For so many young people, moving away to college is their first taste of real freedom—a chance to explore passions, make new friends, and bond with people who share similar interests. But what happens when you arrive to campus and realize that most of your fellow students don’t look like you? Adraint Khadafhi Bereal explores this experience and more in his gorgeous piece The Black Yearbook.
Unlike traditional yearbooks, The Black Yearbook includes 200+ portraits and interviews from Black students at The University of Texas at Austin. The goal is to share the joys and struggles of being a Black student at a predominantly white university. Of the 52,000 students who attend UT Austin, only 4% of them are Black, and only 1.5% are Black men.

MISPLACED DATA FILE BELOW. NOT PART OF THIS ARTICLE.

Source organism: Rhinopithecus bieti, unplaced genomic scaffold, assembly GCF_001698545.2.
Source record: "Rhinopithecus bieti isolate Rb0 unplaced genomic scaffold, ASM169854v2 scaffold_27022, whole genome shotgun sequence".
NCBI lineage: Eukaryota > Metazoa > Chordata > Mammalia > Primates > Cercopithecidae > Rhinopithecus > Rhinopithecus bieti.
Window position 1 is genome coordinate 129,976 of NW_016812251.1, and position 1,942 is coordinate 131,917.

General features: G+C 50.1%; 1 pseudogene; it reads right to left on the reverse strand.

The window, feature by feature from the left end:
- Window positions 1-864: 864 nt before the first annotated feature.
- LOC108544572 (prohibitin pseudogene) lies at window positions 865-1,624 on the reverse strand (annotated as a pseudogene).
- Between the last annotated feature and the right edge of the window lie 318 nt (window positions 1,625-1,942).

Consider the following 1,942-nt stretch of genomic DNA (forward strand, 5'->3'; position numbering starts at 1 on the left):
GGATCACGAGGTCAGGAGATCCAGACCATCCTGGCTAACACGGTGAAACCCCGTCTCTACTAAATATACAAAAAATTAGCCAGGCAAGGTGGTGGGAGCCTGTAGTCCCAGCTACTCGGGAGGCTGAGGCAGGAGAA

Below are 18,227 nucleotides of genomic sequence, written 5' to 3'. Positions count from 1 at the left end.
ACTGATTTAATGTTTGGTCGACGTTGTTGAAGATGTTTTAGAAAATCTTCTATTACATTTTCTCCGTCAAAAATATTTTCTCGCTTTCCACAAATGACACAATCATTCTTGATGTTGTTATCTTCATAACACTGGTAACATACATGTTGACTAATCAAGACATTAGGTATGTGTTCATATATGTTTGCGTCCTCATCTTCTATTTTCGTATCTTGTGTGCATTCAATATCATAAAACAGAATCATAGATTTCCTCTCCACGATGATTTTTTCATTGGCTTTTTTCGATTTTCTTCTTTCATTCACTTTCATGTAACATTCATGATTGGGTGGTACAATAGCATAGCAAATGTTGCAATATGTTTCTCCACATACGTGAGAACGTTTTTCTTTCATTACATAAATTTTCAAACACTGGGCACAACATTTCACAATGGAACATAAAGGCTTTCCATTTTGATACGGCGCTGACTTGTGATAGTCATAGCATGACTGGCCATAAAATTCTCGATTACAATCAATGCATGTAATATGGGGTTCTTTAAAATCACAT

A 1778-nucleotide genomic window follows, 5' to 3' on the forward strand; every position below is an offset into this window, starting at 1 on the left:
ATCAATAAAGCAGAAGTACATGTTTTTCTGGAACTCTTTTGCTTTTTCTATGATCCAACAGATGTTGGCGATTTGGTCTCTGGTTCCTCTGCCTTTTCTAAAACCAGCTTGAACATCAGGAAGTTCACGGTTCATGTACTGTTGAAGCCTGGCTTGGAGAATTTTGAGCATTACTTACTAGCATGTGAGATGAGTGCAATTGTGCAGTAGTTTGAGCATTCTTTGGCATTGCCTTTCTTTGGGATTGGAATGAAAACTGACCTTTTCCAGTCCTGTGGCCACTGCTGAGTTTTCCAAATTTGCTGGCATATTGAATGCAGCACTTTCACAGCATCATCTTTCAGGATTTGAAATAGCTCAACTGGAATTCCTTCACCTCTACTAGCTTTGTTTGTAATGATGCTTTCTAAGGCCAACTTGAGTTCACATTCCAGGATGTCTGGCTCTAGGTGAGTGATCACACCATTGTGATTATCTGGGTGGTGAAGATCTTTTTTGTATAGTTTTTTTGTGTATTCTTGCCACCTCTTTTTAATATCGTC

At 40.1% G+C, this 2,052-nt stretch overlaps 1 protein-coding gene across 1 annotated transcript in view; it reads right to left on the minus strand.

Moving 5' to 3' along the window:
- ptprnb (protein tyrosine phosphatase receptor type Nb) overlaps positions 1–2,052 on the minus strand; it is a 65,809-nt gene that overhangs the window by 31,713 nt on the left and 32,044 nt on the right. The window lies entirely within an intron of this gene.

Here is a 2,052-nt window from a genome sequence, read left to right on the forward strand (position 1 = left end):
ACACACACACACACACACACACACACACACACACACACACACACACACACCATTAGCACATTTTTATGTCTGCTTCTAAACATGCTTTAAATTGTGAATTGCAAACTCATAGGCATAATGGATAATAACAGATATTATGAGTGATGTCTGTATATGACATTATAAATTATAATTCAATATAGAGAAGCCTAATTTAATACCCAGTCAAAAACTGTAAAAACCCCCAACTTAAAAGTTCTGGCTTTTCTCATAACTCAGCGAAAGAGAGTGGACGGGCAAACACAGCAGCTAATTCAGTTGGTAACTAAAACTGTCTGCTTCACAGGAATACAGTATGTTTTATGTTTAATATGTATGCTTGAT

“I started this project two years ago, when I interviewed 25 Black men on campus and showed the work (portraits and interviews) at the George Washington Carver Museum in East Austin,” Bereal told The Texas Observer. “A lot of people perceive it to be a literal yearbook because of the title, but it is far from that, and intends to showcase the reality of Black students.”
After raising nearly $5,000, Bereal turned his digital project into a 360-page physical book. It’s currently out of stock, but you can sign up to be notified when it’s back. Learn more at theblackyearbook.com.